The Surprising Thing You Should Never Put In Your Freezer

First the good news: Chocolate, like everybody whispered about back in 2017, probably isn't going to go extinct by 2050 due to climate change (via Snopes). Now the bad news: Scientists do think that increasing humidity in the cocoa-producing regions of West Africa, due to climate change, will "significantly reduce" the amount of lands that are suitable for cocoa farming (via Science Alert). "West Africa," you think, "why's that important?" To which we would respond that your favorite Nestle, Hershey, Lindt, and Godiva Chocolates may well be made of West African cocoa beans. 

Finally, here's the worse news: You may be tempted, given the circumstance, to rush to the supermarket and begin stocking up on chocolate bars, chocolate chips, and other chocolate essentials in preparation for the Great Chocolate Shortage. We get it. Our collective obsession with everything chocolate is clearly in danger. By all means, start chocolate hoarding! Just don't store your chocolate reserves in the freezer. Ever. Here's why. 

What happens to chocolate when you put it in the freezer

The Kitchn explains that chocolate, unfortunately, is not immune to changes in temperature and moisture. When the temperature inside your freezer fluctuates, moisture forms in between your chocolate and its wrapper. That, in turn, can cause freezer burn, which can alter your chocolate's texture and taste (via Library of Congress). Even if you're chocolate escapes, un-scalded, you're also likely to end up with chocolate bloom. That's when the cocoa butter in your chocolate rises to the surface, creating a cloudy, chalky, dull bar of chocolate, lacking the smooth, melt-in-your-mouth texture you crave. Can you still bake with it? Yes, suggests Serious Eats. Is it ideal for baking? Absolutely not.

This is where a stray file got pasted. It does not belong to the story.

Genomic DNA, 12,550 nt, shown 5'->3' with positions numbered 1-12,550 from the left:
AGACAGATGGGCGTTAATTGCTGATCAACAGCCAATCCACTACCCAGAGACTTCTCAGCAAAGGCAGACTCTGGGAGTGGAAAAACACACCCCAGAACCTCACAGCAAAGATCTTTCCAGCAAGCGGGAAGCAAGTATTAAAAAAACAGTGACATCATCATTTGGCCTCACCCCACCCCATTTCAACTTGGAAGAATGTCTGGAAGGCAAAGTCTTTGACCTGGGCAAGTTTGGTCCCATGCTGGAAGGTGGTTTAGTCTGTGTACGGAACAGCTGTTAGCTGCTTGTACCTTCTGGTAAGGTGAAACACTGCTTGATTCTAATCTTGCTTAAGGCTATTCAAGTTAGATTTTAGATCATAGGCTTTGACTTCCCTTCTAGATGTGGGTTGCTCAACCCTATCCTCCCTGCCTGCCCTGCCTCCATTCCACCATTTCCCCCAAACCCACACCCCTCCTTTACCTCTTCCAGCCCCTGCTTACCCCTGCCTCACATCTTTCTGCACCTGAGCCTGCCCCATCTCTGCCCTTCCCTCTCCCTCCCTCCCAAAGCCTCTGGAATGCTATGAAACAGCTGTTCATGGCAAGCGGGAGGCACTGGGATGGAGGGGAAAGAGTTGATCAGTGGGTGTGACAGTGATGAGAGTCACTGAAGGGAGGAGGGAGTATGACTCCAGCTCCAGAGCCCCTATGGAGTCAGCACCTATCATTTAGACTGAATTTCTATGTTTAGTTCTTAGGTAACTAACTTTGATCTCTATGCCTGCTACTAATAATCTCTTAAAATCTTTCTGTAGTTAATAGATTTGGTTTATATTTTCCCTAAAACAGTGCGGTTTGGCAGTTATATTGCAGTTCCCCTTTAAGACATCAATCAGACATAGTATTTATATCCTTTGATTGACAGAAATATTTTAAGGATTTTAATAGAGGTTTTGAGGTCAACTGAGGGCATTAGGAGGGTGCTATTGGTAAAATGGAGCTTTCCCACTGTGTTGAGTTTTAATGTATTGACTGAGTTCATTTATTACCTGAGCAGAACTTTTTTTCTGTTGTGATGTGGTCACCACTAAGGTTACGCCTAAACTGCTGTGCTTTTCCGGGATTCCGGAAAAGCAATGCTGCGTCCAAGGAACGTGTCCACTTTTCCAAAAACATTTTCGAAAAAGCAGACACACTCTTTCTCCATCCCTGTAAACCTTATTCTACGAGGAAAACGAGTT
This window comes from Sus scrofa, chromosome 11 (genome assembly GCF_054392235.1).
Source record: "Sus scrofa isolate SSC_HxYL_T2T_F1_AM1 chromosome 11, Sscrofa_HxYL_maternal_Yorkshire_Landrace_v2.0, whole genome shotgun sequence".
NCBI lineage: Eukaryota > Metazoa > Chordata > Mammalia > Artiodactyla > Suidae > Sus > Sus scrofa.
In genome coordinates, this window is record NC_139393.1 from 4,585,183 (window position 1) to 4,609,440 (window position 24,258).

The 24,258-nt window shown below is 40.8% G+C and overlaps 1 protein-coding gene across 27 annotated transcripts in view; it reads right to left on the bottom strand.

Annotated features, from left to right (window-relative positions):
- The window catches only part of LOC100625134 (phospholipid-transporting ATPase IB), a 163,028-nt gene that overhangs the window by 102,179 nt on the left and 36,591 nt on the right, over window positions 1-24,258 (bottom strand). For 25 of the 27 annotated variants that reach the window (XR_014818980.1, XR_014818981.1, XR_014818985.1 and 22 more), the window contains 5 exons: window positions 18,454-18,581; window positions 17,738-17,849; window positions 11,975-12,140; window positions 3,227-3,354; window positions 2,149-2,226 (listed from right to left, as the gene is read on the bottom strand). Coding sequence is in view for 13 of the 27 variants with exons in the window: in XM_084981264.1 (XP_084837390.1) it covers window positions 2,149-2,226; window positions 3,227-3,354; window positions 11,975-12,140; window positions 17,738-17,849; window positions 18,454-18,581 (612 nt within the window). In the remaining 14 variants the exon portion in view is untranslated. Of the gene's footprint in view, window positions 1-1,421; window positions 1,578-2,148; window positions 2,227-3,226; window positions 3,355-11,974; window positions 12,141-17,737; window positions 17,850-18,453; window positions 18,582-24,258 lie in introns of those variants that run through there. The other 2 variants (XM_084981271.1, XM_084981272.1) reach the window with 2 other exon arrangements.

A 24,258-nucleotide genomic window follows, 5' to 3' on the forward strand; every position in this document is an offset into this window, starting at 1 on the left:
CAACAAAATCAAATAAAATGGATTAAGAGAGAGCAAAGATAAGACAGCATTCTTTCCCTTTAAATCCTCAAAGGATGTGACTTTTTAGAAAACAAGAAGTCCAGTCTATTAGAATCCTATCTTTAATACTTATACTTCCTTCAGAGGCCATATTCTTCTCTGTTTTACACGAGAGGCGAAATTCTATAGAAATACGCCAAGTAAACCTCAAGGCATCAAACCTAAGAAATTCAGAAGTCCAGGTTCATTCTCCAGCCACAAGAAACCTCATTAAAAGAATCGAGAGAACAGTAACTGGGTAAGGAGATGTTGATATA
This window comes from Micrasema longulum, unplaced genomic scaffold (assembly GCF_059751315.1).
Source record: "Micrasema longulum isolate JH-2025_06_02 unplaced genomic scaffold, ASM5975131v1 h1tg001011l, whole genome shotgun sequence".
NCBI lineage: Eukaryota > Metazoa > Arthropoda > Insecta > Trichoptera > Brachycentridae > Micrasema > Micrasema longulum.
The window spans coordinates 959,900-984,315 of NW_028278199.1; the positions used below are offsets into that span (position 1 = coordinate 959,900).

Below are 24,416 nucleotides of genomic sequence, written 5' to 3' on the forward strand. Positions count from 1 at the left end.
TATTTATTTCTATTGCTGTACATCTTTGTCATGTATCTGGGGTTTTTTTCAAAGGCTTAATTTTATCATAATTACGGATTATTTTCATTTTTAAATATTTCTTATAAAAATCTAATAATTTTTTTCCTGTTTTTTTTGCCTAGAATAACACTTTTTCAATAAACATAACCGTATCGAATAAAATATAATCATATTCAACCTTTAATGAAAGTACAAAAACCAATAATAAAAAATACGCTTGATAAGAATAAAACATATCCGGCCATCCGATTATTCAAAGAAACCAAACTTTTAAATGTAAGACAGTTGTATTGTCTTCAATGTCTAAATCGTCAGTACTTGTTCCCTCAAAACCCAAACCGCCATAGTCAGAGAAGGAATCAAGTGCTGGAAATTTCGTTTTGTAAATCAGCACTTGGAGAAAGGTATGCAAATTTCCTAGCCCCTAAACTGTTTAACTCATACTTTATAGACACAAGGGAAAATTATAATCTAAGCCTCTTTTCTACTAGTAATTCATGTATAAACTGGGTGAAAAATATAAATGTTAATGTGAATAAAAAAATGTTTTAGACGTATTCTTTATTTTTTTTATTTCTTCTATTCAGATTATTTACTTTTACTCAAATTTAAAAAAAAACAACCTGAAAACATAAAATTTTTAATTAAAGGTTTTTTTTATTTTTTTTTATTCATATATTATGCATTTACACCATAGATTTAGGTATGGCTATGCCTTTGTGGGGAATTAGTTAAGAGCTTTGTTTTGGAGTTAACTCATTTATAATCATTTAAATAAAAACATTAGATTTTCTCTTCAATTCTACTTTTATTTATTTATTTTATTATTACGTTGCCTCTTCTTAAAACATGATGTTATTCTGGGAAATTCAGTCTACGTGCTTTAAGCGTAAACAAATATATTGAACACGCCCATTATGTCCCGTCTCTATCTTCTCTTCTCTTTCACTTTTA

Ideally, you should store your chocolate between 65 to 70 degrees Fahrenheit. But if that's impossible, or if you do feel the need to freeze it, minimize potential damages by thawing it gradually. Doing so will reduce the amount of moisture that will build up between the bar and the wrapper. Try transferring your chocolate from your freezer to the fridge, before removing it from refrigeration entirely. And, to slow the process down even further, when you do take your chocolate out of the fridge, wrap your (already wrapped) chocolate bar in a dish towel for a couple of hours, before unwrapping it.